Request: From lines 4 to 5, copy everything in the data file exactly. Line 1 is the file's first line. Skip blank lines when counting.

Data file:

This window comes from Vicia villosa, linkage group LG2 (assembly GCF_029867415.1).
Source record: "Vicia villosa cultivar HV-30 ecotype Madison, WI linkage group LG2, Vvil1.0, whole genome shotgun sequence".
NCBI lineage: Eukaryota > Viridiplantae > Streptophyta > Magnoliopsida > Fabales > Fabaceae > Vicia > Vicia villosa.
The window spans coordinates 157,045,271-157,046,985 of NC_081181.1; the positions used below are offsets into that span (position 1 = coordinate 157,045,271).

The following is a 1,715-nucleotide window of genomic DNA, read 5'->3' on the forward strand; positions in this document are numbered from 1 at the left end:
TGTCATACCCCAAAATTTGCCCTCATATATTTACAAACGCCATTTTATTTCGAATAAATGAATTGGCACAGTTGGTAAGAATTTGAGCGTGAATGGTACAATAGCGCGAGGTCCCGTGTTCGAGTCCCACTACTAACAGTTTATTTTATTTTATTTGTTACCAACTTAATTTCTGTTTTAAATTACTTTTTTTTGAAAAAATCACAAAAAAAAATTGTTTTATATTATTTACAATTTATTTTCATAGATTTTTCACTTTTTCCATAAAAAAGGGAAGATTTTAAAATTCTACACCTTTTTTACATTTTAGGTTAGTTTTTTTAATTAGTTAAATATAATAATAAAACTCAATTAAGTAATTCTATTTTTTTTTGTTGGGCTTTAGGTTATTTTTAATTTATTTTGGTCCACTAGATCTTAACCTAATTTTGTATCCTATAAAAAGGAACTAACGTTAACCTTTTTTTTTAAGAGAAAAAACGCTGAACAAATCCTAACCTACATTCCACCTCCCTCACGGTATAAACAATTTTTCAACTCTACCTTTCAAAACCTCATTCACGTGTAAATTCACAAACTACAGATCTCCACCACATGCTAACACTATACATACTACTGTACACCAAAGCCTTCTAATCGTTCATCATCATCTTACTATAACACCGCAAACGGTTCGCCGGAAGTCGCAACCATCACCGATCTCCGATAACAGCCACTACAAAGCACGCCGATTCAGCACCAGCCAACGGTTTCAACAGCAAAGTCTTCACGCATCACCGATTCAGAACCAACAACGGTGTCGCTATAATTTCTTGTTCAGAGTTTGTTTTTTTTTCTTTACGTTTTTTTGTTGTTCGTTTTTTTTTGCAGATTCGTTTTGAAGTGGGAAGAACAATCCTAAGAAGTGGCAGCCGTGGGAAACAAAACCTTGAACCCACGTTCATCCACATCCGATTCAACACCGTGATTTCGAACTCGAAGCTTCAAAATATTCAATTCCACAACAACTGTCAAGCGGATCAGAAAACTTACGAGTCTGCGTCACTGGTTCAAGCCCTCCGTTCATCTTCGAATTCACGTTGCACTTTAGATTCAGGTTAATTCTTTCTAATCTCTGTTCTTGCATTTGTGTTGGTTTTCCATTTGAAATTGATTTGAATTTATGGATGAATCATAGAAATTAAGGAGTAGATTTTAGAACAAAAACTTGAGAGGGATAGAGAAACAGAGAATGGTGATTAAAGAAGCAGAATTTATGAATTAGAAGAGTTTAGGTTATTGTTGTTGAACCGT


The window spans coordinates 157,045,271-157,046,985 of NC_081181.1; the positions used below are offsets into that span (position 1 = coordinate 157,045,271).

The following is a 1,715-nucleotide window of genomic DNA, read 5'->3' on the forward strand; positions in this document are numbered from 1 at the left end: